Environment Minister Catherine McKenna speaks during Question Period in the House of Commons on Parliament Hill in Ottawa. (Photo: REUTERS/Chris Wattie)
Last week I felt very proud to be Canadian.
Our country ratified the Paris Agreement and showed the world that Canada is serious about reducing carbon pollution.
Now we have yet another opportunity to take a major step forward. This week in Kigali, Rwanda, parties to the Montreal Protocol have gathered to discuss phasing down hydrofluorocarbons (HFCs), little-known but very potent greenhouse gases.
Ironically, machines that make things cooler also make the planet hotter. Found in refrigerators, air conditioners and aerosols, HFCs are thousands of times more powerful drivers of climate change than even carbon dioxide.
Each year HFC-emitting sources release the carbon dioxide-equivalent that is released by 300 coal-fired power plants. If left unchecked, HFCs could account for 10 percent of global greenhouse gas emissions by 2050.
The consequences of inaction are just too large.
But bold action to phase out HFCs could bring remarkable results. In Paris last year, leaders dared to set a goal of limiting global warming to below two degress Celsius. If we act in Kigali and phase out HFCs, scientists believe we could avoid 0.5 degrees Celsius of warming by the end of the century. This single action could have an enormous effect.
And history suggests we can succeed.
In the 1980s, gases known as chlorofluorocarbons (CFCs) -- also found in refrigerators and aerosols -- were creating a giant hole in our ozone layer. With strong leadership from Canada, 197 UN member countries signed the Montreal Protocol. It resulted in the phasing out of CFCs and helped heal the ozone. Former secretary general of the United Nations, Kofi Annan, has described the action as "perhaps the single most successful international agreement."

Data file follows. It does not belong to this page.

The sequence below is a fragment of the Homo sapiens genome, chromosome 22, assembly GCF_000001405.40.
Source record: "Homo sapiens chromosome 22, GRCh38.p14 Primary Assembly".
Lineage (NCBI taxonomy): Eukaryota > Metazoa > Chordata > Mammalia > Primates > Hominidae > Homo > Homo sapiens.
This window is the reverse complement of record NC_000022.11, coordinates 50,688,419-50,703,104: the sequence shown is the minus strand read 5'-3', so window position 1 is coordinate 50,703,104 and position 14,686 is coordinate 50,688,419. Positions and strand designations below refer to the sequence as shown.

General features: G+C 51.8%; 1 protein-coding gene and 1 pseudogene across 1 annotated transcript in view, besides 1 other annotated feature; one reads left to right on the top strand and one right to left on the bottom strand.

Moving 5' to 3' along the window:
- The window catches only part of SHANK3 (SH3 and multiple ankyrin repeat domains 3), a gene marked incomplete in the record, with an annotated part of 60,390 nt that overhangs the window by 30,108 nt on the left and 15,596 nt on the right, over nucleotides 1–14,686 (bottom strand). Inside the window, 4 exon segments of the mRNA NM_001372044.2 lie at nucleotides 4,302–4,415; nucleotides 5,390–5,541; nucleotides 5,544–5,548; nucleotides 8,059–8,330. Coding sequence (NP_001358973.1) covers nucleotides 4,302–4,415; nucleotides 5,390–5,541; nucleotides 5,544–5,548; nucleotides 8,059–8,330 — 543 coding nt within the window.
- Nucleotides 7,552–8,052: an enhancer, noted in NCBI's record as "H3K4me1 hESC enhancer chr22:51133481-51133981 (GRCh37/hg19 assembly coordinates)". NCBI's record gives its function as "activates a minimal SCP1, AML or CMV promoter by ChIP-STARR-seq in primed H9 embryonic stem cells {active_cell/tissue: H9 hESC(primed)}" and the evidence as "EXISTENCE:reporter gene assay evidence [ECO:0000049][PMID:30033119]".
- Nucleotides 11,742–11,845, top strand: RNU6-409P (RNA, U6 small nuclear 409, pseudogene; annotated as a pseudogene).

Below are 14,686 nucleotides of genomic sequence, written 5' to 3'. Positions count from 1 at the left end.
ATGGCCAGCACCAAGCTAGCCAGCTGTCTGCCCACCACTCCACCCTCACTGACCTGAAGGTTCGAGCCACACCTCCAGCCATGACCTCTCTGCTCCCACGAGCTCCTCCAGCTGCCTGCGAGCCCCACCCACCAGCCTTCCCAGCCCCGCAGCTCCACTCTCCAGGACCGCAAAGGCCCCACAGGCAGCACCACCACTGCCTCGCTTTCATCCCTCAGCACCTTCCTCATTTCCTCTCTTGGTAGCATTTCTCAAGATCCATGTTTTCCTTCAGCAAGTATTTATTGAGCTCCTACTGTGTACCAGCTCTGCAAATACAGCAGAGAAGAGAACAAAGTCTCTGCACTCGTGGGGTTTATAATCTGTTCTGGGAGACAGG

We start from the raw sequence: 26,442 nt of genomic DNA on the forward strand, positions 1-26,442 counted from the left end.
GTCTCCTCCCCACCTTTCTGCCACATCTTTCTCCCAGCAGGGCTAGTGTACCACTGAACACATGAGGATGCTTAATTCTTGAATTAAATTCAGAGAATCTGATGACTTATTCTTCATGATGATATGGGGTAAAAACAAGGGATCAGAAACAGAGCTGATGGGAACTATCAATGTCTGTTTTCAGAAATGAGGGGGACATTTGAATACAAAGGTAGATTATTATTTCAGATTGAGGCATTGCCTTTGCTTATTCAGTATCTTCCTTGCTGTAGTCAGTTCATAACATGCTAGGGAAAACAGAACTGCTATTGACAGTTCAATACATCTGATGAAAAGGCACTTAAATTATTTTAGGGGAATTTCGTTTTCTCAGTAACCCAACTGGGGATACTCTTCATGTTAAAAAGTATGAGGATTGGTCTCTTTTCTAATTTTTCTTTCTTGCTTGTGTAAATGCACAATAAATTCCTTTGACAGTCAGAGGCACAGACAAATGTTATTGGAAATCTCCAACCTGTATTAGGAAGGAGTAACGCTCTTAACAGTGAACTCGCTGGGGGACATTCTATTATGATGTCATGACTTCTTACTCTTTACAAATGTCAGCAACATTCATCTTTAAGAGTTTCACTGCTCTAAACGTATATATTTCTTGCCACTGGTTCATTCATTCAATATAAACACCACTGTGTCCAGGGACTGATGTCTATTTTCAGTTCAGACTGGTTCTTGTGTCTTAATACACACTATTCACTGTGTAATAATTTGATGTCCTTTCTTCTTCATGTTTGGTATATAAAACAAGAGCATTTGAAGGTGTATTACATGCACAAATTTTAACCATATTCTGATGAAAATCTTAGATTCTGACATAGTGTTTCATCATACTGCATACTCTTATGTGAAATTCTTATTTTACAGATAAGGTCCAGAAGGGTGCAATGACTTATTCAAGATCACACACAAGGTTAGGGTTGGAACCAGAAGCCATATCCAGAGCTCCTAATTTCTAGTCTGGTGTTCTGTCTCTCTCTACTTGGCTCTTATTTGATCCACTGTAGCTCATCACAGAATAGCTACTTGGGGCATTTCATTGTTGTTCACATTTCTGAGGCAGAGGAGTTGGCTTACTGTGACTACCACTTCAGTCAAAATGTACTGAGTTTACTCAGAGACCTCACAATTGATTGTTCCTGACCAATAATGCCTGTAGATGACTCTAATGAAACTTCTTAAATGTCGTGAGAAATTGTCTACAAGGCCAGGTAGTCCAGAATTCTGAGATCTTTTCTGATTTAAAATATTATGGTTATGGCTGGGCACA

Prime Minister Justin Trudeau addresses the General Assembly at UN Headquarters in New York City to sign the Global Climate Agreement resulting from the COP21 conference in Paris (December 2015). (Photo: Albin Lohr-Jones/Pacific Press/LightRocket via Getty Images)
Unfortunately, many CFCs were replaced with HFCs, which scientists later discovered were highly detrimental to our climate. However, with similarly purposeful action today, we can phase out HFCs and once again come together -- as a global community -- to protect our natural world for our children and grandchildren.
Of course, there are those who object because of the cost: estimates of the phase down are between $8 and 10 billion. But the Montreal Protocol provides a fund to help developing countries with the transition, much like it did with CFCs. Canada contributes to this fund.
The consequences of inaction are just too large. Today, we can already see the impacts of climate change seared across our landscape.
I believe it is our generational responsibility to take action.
In the Boreal Forest wildfires rage for longer and harsher than ever before. In the Prairies, droughts and floods are increasing in frequency with devastating effects. And in the Arctic, sea ice is thinning at alarming rates, altering the land where Inuit have hunted for millennia.
At the Paris climate conference, where negotiations were tough and often went through the night, the world finally came together to chart a bold course for addressing climate change. By phasing down the use of HFCs we can build on this momentum. Of course, hard work lies ahead -- but there is no better opportunity to make a lasting difference in such a short time.
I believe it is our generational responsibility to take action, and Canada will continue working toward an ambitious agreement in Kigali.
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